- Preauthorization of certain medications. Health insurers require preauthorization of certain medications before they will pay for the drug, depending on if the drug is medically necessary. Medical insurance plans set medication policy criteria based on accepted standards of practice, peer-reviewed medical literature and the availability of similarly effective and less costly options, including generic drugs. Washington state insurance laws do not give our agency the authority to make medical judgments or determine when a drug is medically necessary. When insurers deny coverage based on medical necessity, we encourage consumers to exhaust their appeal rights and involve their providers in their appeals.
- Policyholder services. Some of the most common complaints we received involved premium notices and billing. The premium is the consumer’s monthly cost for insurance. We heard from many consumers who purchased a plan through the Washington Health Benefits Exchange. Because there was a delay in transmitting premiums from the Exchange to the health insurance companies, consumers’ health insurance was suspended and sometimes cancelled. We assisted consumers in establishing their coverage and getting medications. We also heard from consumers about cancellations. Sometimes policies were cancelled because the policyholder failed to advise the insurer that they had a different bank account, resulting in non-payment of premiums. In some cases we were able to get coverage reinstated. We also helped consumers reinstate their coverage when the entire family’s health plan was cancelled by mistake instead of removing coverage for just one family member.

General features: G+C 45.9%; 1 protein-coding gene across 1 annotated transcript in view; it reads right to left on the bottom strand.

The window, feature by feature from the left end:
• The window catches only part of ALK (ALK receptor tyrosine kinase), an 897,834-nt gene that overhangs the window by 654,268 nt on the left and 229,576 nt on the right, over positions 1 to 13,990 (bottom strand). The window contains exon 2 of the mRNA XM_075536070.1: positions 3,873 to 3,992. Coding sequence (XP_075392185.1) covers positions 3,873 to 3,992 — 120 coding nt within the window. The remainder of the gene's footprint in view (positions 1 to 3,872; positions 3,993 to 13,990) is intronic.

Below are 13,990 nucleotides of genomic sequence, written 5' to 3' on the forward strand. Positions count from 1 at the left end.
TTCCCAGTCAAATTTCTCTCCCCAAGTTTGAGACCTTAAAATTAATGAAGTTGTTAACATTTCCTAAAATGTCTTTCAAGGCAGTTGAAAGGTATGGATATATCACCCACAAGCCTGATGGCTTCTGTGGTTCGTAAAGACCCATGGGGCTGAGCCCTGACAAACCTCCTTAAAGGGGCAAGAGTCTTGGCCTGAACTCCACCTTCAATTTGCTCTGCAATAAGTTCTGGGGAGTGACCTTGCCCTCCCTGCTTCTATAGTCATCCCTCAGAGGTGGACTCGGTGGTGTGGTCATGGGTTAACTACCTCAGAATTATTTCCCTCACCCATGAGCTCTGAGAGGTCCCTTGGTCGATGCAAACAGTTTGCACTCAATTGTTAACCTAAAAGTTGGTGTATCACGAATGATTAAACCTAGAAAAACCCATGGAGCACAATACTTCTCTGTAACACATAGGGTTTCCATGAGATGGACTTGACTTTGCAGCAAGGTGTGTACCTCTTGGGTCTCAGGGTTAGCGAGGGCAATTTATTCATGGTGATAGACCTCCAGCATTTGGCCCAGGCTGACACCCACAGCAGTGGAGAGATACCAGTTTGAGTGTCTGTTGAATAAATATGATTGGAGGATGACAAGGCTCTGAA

- Life insurance. Life insurance companies can require consumers to answer questions about their medical history and their lifestyle practices. Sometimes, life insurance policies lapse because the consumer misses payments due to a move or for other reasons. If this happens to you, contact the company immediately and ask that your policy be reinstated. Depending on your situation, the company may reinstate your policy without requesting that you provide current medical information.
- Claim-handling delays. We received complaints from consumers about delays in processing claims. In those cases, we contacted the company to find out the reason for the delay. Sometimes we found delays were caused by human errors--the wrong information was submitted by the medical provider or the provider used the wrong Current Procedural Terminology (CPT) code.
If you have a complaint, contact our consumer advocates by phone or online. Read more about how we helped consumers in 2014.